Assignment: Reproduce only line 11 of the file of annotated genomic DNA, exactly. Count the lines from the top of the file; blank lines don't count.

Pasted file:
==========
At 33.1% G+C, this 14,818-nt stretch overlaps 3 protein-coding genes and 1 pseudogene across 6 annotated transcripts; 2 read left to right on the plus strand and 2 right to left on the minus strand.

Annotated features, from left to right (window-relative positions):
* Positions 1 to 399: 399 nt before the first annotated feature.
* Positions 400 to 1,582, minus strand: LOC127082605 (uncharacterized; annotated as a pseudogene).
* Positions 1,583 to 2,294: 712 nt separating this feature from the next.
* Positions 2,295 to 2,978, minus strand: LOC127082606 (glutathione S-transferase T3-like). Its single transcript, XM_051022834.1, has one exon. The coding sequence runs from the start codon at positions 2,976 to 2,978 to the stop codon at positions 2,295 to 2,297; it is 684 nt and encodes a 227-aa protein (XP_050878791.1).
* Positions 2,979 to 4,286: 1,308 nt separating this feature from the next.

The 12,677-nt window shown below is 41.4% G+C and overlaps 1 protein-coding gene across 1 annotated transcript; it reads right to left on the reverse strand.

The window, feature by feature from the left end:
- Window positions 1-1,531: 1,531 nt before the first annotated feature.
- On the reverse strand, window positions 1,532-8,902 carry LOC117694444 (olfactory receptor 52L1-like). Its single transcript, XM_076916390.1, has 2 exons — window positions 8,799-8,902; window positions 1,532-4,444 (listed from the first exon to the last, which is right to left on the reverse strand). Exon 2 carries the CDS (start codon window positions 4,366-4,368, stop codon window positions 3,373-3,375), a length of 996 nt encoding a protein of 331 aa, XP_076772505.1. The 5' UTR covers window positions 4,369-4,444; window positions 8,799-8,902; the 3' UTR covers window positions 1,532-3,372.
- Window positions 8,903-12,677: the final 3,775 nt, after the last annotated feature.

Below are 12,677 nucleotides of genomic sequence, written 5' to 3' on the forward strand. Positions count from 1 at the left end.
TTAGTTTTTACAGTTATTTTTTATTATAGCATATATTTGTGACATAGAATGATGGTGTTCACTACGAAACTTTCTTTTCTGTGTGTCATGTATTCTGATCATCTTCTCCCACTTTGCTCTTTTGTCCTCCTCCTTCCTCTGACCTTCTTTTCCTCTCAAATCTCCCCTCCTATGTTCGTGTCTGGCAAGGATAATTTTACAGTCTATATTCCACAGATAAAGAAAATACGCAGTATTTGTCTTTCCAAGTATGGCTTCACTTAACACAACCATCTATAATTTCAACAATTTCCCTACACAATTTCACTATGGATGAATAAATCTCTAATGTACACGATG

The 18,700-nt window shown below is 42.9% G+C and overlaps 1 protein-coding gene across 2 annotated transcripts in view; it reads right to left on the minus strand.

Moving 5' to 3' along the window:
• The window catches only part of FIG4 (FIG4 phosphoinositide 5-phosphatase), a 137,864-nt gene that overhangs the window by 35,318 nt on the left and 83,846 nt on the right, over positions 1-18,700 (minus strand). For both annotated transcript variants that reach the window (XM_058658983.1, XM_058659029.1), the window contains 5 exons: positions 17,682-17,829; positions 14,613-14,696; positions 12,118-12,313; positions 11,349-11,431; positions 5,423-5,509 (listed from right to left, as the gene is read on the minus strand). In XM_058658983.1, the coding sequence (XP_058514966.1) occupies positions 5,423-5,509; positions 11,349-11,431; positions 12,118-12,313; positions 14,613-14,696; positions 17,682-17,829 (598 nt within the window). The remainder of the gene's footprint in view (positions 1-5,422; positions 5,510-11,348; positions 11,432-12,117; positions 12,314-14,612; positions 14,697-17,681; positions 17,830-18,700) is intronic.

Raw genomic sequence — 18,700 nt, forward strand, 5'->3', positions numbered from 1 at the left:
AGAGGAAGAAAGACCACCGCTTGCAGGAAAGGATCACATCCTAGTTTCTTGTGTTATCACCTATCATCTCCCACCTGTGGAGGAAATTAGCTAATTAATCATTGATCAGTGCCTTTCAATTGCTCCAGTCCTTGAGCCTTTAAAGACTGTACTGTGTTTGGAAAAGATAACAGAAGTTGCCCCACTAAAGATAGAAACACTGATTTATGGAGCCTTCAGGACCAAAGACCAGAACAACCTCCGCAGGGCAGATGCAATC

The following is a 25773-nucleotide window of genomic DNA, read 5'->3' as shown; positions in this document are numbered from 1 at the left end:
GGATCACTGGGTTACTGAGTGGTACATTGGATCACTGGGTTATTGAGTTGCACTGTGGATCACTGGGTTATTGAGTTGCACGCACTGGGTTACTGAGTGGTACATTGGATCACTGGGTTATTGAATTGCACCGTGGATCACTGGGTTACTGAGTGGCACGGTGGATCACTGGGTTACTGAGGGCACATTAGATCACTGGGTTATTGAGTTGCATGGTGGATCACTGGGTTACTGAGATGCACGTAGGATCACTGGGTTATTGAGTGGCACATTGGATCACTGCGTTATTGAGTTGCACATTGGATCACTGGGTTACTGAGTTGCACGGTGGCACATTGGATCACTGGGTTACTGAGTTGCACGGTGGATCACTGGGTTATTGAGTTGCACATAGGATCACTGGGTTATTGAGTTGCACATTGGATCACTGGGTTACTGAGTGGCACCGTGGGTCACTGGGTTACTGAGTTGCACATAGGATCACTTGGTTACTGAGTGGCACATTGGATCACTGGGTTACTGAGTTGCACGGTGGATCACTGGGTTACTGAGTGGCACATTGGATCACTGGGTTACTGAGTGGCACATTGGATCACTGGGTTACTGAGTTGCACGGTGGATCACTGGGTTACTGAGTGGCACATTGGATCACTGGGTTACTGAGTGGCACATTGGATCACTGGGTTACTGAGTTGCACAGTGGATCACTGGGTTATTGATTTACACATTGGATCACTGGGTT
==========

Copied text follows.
- On the reverse strand, window positions 1,532-8,902 carry LOC117694444 (olfactory receptor 52L1-like). Its single transcript, XM_076916390.1, has 2 exons — window positions 8,799-8,902; window positions 1,532-4,444 (listed from the first exon to the last, which is right to left on the reverse strand). Exon 2 carries the CDS (start codon window positions 4,366-4,368, stop codon window positions 3,373-3,375), a length of 996 nt encoding a protein of 331 aa, XP_076772505.1. The 5' UTR covers window positions 4,369-4,444; window positions 8,799-8,902; the 3' UTR covers window positions 1,532-3,372.